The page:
Psycholegal Experts

Cognitive Behavioural Therapy (CBT)

CBT is a form of psychotherapy that has been demonstrated to be effective in helping to people to overcome a wide variety of problems, including those involving depression and anxiety. It is based upon scientifically-informed principles of human psychology and its effectiveness for many problems has been supported by hundreds of scientific studies. CBT focuses on the patterns of thought and behaviour that maintain both adaptive and maladaptive behaviour. It assumes that these patterns are learned, and that new patterns can be learned when old ones are no longer useful.

CBT tends to be a present-centered, active, collaborative, and short-term form of therapy. Although therapists do not disregard how problems may have developed (e.g., as a result of childhood experiences), their primary focus is on helping the client identify and change what is maintaining the problem in the present. The relationship between the therapist and the client is marked by collaboration, and clients are encouraged to take an active role in applying the techniques both within and between therapy sessions. Therapy tends to be short-term (often between 5-30 sessions over a period of one to 18 months), and emphasizes the client learning principles and techniques that will serve them long after their work with the therapist has ended.

Cognitive aspects of CBT

Cognition can be defined as "the mental processes of perceiving, remembering, reasoning, evaluating, and imagining". CBT holds that most of our emotions and behaviours are the result of our cognitions regarding what we think or believe about ourselves, other people, and the world. These cognitions shape how we interpret and evaluate what happens to us, influence how we feel about it, and provide a guide to how we should respond. Unfortunately, sometimes our interpretations, evaluations, and underlying beliefs and thoughts contain distortions, errors, or biases, or are not very useful or helpful. This results in unnecessary suffering and often causes us to react in ways that are maladaptive. CBT provides many methods for becoming more aware of our cognitions and for modifying them when they are distorted or are not useful. Collectively, these methods are called "cognitive restructuring".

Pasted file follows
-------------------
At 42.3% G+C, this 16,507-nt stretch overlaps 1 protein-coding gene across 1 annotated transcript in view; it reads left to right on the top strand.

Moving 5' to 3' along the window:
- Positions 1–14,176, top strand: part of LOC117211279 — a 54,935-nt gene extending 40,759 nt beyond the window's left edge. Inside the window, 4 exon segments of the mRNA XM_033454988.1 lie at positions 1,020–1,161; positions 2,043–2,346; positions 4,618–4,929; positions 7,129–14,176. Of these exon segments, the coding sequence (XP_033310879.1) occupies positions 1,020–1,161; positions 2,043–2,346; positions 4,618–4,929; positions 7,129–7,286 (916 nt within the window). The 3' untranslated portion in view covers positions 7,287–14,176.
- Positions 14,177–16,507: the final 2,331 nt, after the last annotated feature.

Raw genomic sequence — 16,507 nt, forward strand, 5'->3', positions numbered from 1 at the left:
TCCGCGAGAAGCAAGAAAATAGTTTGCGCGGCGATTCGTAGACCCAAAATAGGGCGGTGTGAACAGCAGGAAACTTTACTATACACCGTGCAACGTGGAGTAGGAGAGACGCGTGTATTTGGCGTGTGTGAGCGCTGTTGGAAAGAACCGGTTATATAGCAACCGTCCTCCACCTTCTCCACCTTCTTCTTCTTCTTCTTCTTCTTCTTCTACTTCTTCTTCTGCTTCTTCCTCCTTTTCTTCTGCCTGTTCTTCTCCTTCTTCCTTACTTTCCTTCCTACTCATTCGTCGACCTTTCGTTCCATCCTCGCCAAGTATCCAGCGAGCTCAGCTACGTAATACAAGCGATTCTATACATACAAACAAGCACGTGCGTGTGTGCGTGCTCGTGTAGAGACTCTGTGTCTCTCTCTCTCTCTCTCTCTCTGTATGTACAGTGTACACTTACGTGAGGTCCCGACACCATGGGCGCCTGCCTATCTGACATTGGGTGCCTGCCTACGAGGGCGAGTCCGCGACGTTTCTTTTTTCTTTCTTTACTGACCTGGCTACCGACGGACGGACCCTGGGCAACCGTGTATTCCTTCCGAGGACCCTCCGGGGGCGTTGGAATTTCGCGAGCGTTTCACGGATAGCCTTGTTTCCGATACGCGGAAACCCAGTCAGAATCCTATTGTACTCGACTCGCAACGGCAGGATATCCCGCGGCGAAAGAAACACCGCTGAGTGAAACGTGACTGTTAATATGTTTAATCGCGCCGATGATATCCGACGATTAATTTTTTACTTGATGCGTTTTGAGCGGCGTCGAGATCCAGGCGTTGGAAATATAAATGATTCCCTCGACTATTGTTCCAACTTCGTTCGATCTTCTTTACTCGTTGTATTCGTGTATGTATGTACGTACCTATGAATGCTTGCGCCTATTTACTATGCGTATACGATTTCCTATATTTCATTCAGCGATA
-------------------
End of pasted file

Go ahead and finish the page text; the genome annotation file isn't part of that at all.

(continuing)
Behavioural aspects of CBT

The behavioural aspects of CBT emphasize the role of what we do (i.e., our behaviour) in shaping how we feel, what we believe, and how we behave in the future. In CBT, the therapist helps the client to identify which behaviours are likely maintaining the problem, and which behaviours are likely to help produce positive changes. Often, problems are the maintained by avoidance, either of actual situations or of internal experiences (such as emotions and memories). This prevents new learning that potentially could disprove distorted negative beliefs about oneself, others, and the world, and keeps people stuck in old maladaptive patterns. It also prevents people from experiencing positive reinforcement that provides satisfaction and motivation. In CBT, the therapist and client collaborate in choosing new behaviours for the client to engage in that help the client to gradually overcome this avoidance.

The behavioural aspects of CBT are guided by scientifically-based principles of learning derived from over a century of research on animal and human behaviour (such as classical and operant conditioning).

Techniques of CBT

The following are some of the primary techniques used in CBT.

  1. Promoting more accurate and useful thinking (cognitive restructuring): A key component of CBT is called "cognitive restructuring", which is a set of procedures that promote more accurate and useful thinking. It is very helpful in treating depression, anxiety, and other problems.